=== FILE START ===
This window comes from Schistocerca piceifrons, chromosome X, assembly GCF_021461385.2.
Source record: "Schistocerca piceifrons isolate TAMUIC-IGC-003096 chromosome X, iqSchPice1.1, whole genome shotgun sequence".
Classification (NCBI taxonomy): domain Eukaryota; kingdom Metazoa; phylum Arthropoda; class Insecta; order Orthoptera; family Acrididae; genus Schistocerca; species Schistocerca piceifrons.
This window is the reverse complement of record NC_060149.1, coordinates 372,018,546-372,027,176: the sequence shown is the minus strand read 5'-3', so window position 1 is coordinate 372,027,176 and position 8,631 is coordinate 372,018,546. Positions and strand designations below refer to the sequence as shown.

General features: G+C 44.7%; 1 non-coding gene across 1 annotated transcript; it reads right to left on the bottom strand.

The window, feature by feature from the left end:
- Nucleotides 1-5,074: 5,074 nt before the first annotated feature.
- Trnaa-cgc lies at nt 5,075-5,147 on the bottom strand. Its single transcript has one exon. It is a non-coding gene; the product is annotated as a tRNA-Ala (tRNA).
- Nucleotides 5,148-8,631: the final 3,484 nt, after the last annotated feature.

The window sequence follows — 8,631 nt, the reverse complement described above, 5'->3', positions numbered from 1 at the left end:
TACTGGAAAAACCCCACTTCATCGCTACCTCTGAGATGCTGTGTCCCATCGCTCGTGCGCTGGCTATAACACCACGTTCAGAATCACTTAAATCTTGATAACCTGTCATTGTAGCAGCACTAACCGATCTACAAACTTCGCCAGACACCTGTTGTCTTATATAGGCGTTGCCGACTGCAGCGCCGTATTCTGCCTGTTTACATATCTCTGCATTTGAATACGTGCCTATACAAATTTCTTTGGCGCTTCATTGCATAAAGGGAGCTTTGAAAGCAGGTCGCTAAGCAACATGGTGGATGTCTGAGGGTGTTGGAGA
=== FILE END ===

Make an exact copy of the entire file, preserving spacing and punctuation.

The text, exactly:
This window comes from Schistocerca piceifrons, chromosome X, assembly GCF_021461385.2.
Source record: "Schistocerca piceifrons isolate TAMUIC-IGC-003096 chromosome X, iqSchPice1.1, whole genome shotgun sequence".
Classification (NCBI taxonomy): domain Eukaryota; kingdom Metazoa; phylum Arthropoda; class Insecta; order Orthoptera; family Acrididae; genus Schistocerca; species Schistocerca piceifrons.
This window is the reverse complement of record NC_060149.1, coordinates 372,018,546-372,027,176: the sequence shown is the minus strand read 5'-3', so window position 1 is coordinate 372,027,176 and position 8,631 is coordinate 372,018,546. Positions and strand designations below refer to the sequence as shown.

General features: G+C 44.7%; 1 non-coding gene across 1 annotated transcript; it reads right to left on the bottom strand.

The window, feature by feature from the left end:
- Nucleotides 1-5,074: 5,074 nt before the first annotated feature.
- Trnaa-cgc lies at nt 5,075-5,147 on the bottom strand. Its single transcript has one exon. It is a non-coding gene; the product is annotated as a tRNA-Ala (tRNA).
- Nucleotides 5,148-8,631: the final 3,484 nt, after the last annotated feature.

The window sequence follows — 8,631 nt, the reverse complement described above, 5'->3', positions numbered from 1 at the left end:
TACTGGAAAAACCCCACTTCATCGCTACCTCTGAGATGCTGTGTCCCATCGCTCGTGCGCTGGCTATAACACCACGTTCAGAATCACTTAAATCTTGATAACCTGTCATTGTAGCAGCACTAACCGATCTACAAACTTCGCCAGACACCTGTTGTCTTATATAGGCGTTGCCGACTGCAGCGCCGTATTCTGCCTGTTTACATATCTCTGCATTTGAATACGTGCCTATACAAATTTCTTTGGCGCTTCATTGCATAAAGGGAGCTTTGAAAGCAGGTCGCTAAGCAACATGGTGGATGTCTGAGGGTGTTGGAGA